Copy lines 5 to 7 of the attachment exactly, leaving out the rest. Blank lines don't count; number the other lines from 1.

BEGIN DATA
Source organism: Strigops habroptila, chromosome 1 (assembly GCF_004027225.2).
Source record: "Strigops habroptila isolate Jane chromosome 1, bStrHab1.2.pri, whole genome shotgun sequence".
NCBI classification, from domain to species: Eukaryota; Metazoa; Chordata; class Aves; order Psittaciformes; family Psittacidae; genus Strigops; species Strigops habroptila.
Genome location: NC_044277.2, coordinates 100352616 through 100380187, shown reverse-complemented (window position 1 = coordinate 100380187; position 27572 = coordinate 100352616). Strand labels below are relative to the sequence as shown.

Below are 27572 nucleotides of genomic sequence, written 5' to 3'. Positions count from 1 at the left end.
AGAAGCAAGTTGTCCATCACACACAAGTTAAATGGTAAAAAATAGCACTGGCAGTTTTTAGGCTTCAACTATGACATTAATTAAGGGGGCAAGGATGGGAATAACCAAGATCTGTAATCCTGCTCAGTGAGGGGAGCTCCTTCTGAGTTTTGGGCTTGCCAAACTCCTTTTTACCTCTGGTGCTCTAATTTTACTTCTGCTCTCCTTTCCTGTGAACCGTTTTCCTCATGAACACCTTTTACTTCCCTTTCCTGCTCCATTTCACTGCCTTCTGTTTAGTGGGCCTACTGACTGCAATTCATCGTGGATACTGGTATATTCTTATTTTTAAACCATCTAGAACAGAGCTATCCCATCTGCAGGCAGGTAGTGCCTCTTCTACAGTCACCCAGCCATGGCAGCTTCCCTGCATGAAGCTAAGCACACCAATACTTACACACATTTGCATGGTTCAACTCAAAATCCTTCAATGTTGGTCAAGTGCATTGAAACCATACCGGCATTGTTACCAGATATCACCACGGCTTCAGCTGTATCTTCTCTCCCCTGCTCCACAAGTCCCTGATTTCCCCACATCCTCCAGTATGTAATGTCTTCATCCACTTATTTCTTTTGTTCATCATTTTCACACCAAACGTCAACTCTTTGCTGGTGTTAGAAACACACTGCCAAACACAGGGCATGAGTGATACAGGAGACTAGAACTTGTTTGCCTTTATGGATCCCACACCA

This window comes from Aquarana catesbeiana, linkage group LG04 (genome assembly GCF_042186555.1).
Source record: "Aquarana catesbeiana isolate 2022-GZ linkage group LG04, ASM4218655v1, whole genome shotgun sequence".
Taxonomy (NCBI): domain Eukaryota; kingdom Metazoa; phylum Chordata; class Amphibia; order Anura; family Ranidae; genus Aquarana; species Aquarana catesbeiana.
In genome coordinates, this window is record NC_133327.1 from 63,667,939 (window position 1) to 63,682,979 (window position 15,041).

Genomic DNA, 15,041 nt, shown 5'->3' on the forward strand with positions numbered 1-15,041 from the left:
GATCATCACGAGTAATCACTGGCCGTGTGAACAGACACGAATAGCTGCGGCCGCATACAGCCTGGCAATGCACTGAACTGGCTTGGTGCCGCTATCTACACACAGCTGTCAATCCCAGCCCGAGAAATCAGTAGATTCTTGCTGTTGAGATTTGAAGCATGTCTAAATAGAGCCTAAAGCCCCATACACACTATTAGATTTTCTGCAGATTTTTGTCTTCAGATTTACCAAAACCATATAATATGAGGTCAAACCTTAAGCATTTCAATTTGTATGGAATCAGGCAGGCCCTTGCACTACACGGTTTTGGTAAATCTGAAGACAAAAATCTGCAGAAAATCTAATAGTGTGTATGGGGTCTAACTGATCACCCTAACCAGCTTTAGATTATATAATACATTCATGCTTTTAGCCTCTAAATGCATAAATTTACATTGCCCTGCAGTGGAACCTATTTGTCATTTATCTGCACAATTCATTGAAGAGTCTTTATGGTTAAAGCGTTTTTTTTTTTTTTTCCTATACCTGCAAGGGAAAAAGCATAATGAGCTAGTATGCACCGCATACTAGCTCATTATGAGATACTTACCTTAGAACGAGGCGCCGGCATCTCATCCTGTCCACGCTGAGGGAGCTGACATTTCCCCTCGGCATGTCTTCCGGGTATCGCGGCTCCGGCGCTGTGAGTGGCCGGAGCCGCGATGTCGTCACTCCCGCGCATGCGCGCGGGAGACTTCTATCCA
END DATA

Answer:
Below are 27572 nucleotides of genomic sequence, written 5' to 3'. Positions count from 1 at the left end.
AGAAGCAAGTTGTCCATCACACACAAGTTAAATGGTAAAAAATAGCACTGGCAGTTTTTAGGCTTCAACTATGACATTAATTAAGGGGGCAAGGATGGGAATAACCAAGATCTGTAATCCTGCTCAGTGAGGGGAGCTCCTTCTGAGTTTTGGGCTTGCCAAACTCCTTTTTACCTCTGGTGCTCTAATTTTACTTCTGCTCTCCTTTCCTGTGAACCGTTTTCCTCATGAACACCTTTTACTTCCCTTTCCTGCTCCATTTCACTGCCTTCTGTTTAGTGGGCCTACTGACTGCAATTCATCGTGGATACTGGTATATTCTTATTTTTAAACCATCTAGAACAGAGCTATCCCATCTGCAGGCAGGTAGTGCCTCTTCTACAGTCACCCAGCCATGGCAGCTTCCCTGCATGAAGCTAAGCACACCAATACTTACACACATTTGCATGGTTCAACTCAAAATCCTTCAATGTTGGTCAAGTGCATTGAAACCATACCGGCATTGTTACCAGATATCACCACGGCTTCAGCTGTATCTTCTCTCCCCTGCTCCACAAGTCCCTGATTTCCCCACATCCTCCAGTATGTAATGTCTTCATCCACTTATTTCTTTTGTTCATCATTTTCACACCAAACGTCAACTCTTTGCTGGTGTTAGAAACACACTGCCAAACACAGGGCATGAGTGATACAGGAGACTAGAACTTGTTTGCCTTTATGGATCCCACACCA

This window comes from Aquarana catesbeiana, linkage group LG04 (genome assembly GCF_042186555.1).